I did not, however, fear for my team’s approval. They were eager to learn the basics of soccer. I was more real than Mia Hamm or David Beckham and therefore better. At the ages of five and six, it did not matter that I was only seventeen. They thought I was thirty years old, at least. They certainly did not assume that I was gay. To them, I was Coach Felicia. That is all that mattered.
Once I got over being dumbfounded by the fact that it was me, in fact, that had to run practice and come up with the drills, I loved every second of it. Wednesdays were my favorite day of the week. I had certainly never looked forward to my own soccer practices over the years as much as I did to the ones with the Red Barons. It was an hour of life where I could be myself and combine two activities that I loved into one: playing soccer and working with kids. I came up with my own drills and I also had the chance to bring back some of the more enjoyable drills that had fallen by the wayside in my own soccer career as I had gotten older. I taught the kids how to do throw-ins, goal kicks, corner kicks, and all those essential parts of soccer. My favorite part, however, was talking about my team’s days had gone and having other meaningful discussions with them.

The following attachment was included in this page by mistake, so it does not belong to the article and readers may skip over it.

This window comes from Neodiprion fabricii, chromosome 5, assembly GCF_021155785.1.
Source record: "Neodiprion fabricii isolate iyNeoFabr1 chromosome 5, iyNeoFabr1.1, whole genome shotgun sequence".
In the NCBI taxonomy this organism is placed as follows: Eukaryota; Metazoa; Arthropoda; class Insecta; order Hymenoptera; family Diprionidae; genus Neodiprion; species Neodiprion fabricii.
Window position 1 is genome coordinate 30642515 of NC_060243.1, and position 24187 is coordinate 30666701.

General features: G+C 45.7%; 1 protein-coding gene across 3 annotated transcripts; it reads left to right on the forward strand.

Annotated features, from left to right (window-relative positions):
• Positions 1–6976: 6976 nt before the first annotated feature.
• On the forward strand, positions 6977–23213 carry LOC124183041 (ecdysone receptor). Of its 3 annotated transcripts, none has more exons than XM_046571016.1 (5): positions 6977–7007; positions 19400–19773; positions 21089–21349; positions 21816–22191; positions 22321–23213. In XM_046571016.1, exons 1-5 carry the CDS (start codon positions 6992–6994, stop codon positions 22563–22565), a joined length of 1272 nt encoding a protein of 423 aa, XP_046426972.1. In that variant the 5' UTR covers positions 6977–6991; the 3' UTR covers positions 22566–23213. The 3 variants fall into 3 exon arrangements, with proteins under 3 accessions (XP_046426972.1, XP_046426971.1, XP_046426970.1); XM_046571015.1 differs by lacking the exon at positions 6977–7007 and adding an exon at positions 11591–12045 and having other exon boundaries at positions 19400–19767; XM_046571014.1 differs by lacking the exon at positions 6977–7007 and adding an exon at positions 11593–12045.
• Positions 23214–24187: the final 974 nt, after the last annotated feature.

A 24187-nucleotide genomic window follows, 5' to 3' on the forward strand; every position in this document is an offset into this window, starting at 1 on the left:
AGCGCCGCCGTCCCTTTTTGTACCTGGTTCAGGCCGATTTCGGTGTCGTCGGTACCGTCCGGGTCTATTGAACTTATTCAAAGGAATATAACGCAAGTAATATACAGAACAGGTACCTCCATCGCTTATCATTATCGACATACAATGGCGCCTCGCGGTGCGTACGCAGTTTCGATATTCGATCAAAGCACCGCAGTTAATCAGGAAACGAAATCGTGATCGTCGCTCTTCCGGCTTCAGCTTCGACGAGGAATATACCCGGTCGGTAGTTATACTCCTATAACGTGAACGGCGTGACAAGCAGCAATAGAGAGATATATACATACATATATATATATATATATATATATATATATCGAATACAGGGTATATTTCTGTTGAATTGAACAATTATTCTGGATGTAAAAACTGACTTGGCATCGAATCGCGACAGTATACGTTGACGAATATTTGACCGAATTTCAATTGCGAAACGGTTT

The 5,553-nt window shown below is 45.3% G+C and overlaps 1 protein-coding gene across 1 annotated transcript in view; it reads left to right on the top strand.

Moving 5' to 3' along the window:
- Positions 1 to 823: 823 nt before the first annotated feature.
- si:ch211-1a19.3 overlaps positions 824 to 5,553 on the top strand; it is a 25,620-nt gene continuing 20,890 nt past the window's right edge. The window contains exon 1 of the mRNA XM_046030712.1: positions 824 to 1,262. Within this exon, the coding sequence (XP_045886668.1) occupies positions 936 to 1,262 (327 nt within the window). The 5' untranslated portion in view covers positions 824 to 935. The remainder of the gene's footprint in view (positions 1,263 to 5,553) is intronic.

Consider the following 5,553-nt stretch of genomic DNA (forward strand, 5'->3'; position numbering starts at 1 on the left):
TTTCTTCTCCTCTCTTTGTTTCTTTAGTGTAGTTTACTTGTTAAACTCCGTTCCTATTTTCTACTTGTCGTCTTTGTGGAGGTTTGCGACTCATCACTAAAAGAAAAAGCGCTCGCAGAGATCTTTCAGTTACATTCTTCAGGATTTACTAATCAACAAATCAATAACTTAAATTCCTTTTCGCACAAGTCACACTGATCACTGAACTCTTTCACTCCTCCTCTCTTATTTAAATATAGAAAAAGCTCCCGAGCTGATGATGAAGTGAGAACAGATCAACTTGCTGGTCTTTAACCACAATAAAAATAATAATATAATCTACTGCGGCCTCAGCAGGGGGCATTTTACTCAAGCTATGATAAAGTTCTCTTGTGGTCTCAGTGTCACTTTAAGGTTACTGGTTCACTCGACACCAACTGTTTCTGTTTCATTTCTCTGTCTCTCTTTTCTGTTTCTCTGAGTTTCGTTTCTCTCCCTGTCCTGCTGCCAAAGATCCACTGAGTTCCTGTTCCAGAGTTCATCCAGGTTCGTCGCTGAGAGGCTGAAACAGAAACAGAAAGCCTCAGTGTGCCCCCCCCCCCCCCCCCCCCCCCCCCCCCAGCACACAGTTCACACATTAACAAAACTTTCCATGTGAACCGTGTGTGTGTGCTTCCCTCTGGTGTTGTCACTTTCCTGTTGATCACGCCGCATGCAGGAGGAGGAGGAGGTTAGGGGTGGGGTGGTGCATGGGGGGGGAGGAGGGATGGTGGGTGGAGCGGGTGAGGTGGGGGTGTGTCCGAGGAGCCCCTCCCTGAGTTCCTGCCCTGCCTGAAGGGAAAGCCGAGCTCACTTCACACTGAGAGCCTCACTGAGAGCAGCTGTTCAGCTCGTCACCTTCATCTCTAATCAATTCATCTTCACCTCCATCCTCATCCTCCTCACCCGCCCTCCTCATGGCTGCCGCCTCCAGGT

I have found over the years that talking with young children is one of my favorite pastimes. One can talk to a child about anything in the world if it can be simplified down to the child’s terms. Sometimes in trying to tell a child about a problem that I was having, I would break it down and realize that it was hardly anything that I should be worrying about at all. The other wonderful thing about talking with young children is that they are never afraid to ask about exactly what they want to know.
“Why do you wear boy’s clothes?” Lydia, one of the Red Barons, asked me one day.
I froze. What do I say? I certainly was not about to go into an explanation of gender identity, the gender binary, and how I do not fit in it, even though that is exactly what had been occupying my mind lately. I thought for a second and quickly came to an answer. Or rather, I came to a question.
“Why do you wear girl’s clothes?” I inquired.
It was her turn to think. She looked up to the sky as she twirled her finger in her gigantic mass of curly brown hair.
“Because,” she replied, “they’re comfortable.”
“Well, that’s exactly why I wear boy’s clothes.” I said.